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Cattle futures higher to finish the week

At the Chicago Mercantile Exchange, live and feeder cattle were up, supported by cash and wholesale business.  June live cattle closed $2.02 higher at $181.05 and August lives closed $1.67 higher at $179.05.  August feeders closed $2.50 higher at $259.85 and September feeders closed $2.45 higher at $260.85. 

Direct cash cattle trade activity held out until Friday, and it was worth the wait for sellers.  Dressed deals in the North were marked at $300, that’s $5 higher than the previous week’s weighted average basis in Nebraska.  Live deals in the South were marked at $186, $2 higher than the previous week’s business. 

In Oklahoma this past week, feeder steers were $2 to $4 higher.  Steer calves were steady to $5 higher.  Heifers were $2 to $6 higher.  The USDA says demand was good for solid offerings.  Markets were active. Receipts were up on the week and the year.  Feeder supply included 55% steers and 77% of the offering was over 600 pounds.  Medium and Large 1 feeder steers 600 to 647 pounds brought $274 to $302.50 and feeder steers 850 to 893 pounds brought $201 to $241.  Medium and Large 1 feeder heifers 700 to 749 pounds brought $214 to $243 and feeder heifers 755 to 798 pounds brought $192 to $240. 

In Nebraska, hay sales were steady.  The USDA says demand was light, but a few buyers continue to make purchases.  There was limited hay cut this past week.  Alfalfa weevil damage is starting to show up in some fields. Alfalfa, good, large rounds, brought $110.  Grass, good, large rounds brought $105.  Prairie/Meadow grass, premium, large squares brought $150.  Prairie/Meadow grass, premium, small squares brought $8. In the East, alfalfa, pellets 17%, sun-cured, brought $300.  Grass, good/premium, small squares brought $10 to $12.  Grass, good, large rounds brought $125.  Alfalfa, premium, large rounds brought $150. Alfalfa, ground, brought $165.  Pellets, 17% dehydrated, brought $350.  In the West, alfalfa, ground, brought $150 to $180.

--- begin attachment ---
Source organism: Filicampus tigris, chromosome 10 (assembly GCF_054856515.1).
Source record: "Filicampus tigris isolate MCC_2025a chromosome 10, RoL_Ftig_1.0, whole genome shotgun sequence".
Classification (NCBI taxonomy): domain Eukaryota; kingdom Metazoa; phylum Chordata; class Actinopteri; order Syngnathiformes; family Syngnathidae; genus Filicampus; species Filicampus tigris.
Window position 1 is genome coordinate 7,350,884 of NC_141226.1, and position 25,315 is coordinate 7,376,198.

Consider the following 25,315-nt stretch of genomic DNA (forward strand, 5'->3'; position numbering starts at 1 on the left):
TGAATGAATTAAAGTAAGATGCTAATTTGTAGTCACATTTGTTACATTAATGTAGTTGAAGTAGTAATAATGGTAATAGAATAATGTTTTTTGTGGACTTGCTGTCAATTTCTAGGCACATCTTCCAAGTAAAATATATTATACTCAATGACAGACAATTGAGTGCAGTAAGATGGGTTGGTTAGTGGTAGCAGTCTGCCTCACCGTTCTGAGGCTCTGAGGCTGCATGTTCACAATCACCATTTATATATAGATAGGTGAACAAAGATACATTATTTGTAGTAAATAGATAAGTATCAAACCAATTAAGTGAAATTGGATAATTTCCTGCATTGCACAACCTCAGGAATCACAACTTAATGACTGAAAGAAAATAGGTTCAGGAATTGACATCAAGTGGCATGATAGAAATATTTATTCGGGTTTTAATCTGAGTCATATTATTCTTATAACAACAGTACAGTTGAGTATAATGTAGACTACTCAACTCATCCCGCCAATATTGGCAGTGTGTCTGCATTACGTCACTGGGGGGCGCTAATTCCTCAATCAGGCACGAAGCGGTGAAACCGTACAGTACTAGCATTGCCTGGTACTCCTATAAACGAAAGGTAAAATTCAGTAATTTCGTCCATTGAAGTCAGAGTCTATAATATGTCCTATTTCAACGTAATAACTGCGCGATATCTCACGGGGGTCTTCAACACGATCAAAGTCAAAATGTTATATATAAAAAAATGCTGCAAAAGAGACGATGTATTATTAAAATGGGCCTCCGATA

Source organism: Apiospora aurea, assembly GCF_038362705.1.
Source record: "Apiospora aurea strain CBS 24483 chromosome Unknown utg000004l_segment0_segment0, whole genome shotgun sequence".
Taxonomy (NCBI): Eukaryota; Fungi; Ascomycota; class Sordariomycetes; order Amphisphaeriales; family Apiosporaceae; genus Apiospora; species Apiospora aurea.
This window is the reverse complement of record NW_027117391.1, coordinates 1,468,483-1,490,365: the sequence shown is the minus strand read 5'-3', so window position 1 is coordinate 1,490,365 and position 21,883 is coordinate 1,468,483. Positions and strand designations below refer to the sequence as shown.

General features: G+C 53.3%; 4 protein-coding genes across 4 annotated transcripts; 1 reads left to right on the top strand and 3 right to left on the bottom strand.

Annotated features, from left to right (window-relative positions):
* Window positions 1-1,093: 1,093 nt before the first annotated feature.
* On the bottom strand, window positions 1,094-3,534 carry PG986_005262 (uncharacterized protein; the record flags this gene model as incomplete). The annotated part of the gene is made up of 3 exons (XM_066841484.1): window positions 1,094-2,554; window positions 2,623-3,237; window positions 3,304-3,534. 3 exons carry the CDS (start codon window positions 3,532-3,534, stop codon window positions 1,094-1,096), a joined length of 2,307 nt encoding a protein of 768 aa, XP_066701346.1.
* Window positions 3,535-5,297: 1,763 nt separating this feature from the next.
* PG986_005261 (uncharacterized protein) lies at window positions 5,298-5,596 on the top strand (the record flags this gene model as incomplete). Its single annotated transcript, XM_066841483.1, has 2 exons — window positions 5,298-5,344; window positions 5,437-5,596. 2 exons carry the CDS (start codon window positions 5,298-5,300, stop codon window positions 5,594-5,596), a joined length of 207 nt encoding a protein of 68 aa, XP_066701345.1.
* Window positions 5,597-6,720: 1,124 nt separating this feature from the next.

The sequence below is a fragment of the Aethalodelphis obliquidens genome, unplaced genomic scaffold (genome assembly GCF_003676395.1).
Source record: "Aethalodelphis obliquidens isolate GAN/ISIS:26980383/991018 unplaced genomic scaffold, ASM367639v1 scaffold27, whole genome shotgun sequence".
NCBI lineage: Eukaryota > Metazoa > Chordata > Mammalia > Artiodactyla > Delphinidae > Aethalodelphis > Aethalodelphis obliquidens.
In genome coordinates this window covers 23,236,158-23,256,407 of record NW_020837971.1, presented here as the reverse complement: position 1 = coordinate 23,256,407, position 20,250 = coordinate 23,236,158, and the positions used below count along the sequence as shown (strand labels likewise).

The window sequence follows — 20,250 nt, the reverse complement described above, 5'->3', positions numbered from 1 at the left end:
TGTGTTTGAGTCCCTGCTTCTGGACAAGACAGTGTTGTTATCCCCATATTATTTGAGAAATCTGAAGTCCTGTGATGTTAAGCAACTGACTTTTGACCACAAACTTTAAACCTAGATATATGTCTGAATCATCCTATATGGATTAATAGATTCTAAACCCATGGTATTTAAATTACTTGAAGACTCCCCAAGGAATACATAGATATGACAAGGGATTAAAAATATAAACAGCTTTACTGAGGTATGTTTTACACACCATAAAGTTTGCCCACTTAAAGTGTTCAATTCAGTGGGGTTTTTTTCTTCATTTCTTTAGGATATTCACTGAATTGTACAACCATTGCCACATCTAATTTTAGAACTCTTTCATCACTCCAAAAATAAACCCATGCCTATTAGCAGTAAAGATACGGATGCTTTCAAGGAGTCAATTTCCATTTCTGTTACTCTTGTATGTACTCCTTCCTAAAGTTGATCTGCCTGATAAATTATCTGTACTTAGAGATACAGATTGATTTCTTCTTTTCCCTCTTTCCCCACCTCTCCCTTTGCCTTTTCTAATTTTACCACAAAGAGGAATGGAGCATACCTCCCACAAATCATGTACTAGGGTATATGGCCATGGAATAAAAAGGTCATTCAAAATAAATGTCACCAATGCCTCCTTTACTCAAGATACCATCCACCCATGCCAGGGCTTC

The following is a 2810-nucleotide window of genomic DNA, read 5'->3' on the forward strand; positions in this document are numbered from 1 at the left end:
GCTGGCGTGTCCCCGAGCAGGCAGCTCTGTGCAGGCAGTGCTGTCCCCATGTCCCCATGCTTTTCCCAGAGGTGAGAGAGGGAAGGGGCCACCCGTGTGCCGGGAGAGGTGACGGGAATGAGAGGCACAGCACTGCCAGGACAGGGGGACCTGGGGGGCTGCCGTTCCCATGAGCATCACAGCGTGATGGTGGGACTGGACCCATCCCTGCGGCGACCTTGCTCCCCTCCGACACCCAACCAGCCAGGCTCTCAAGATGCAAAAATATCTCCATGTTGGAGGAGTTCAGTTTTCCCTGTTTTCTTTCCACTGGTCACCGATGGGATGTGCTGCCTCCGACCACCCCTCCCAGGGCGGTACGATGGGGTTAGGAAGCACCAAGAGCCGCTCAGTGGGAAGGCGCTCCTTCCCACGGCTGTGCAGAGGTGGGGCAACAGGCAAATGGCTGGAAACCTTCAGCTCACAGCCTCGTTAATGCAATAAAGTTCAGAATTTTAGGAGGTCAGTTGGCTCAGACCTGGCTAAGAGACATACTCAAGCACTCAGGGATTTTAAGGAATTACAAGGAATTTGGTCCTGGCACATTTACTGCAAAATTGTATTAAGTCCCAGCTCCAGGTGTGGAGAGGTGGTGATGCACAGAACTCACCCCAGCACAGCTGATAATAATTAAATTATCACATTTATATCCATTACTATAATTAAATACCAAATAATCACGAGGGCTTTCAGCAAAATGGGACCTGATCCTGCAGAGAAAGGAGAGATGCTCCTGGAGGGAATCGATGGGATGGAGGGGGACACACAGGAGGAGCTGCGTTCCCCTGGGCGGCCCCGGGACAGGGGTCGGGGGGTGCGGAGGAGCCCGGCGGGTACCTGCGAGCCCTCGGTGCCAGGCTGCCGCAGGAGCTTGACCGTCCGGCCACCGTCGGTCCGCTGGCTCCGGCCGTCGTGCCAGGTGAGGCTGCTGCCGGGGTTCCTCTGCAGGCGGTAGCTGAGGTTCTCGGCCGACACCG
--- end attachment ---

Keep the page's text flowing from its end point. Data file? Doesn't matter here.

Boxed beef closed higher with solid demand for moderate offerings.  Choice was $3.30 higher at $313.45 and Select closed $.89 higher at $297.40.  The Choice/Select spread is $16.05. Estimated cattle slaughter was 102,000 head – down 18,000 on the week and down about 20,000 on the year.  Saturday’s estimated kill is 9,000 head – down 4,000 on the week and down a little more than 7,000 on the year.

Lean hog futures were pressured by the steady to lower cash business, profit taking, and the ongoing inconsistencies in pork values. June lean hogs closed $1.87 lower at $96.50 and July lean hogs closed $1.57 lower at $100.05. 

Cash hogs closed lower with a fairly light negotiated run.  Late week business has been slow as processors have typically been more aggressive in their procurement efforts earlier in the week.  Demand, overall, has been strong for US pork on the global market and domestically.  Both are supportive to prices.  Hog weights pulled back slightly this week but are still running well above last year.  And the industry continues to monitor the availability of market-ready hogs. Barrows and gilts at the National Daily Direct closed $.76 lower with a base range of $84 to $90 and a weighted average of $88.57; the Iowa/Minnesota was $.15 lower with a weighted average of $89.41, the Western Corn Belt closed $.71 lower with a weighted average of $88.72; the Eastern Corn Belt closed $1.08 lower with a weighted average of $87.92. 

According to the Weekly Feeder Pig report, early-weaned pigs were $1 to $2 per head lower.  All feeder pigs were $3 per head lower.  The USDA says demand was moderate for moderate offerings.  The weighted average for all early-weaned pigs was $42.18 and the weighted average for all feeder pigs was $76.17. 

Butcher hog prices at the Midwest cash markets are steady at $50. At Illinois, slaughter sow prices were steady with moderate demand for moderate offerings at $35 to $47.  Barrows at gilts were steady with moderate demand for moderate offerings at $51 to $61.  Boars ranged from $18 to $28 and $8 to $15. 

Pork values closed higher, up $.58 at $100.85.  Bellies were sharply higher.  Butts, ribs, and picnics were higher.  Loins and hams were lower. Estimated hog slaughter was 468,000 head – up 6,000 on the week and up about 7,000 on the year.  Saturday’s estimated kill is 36,000 head – up 27,000 on the week and down a little more 36,000 on the year.

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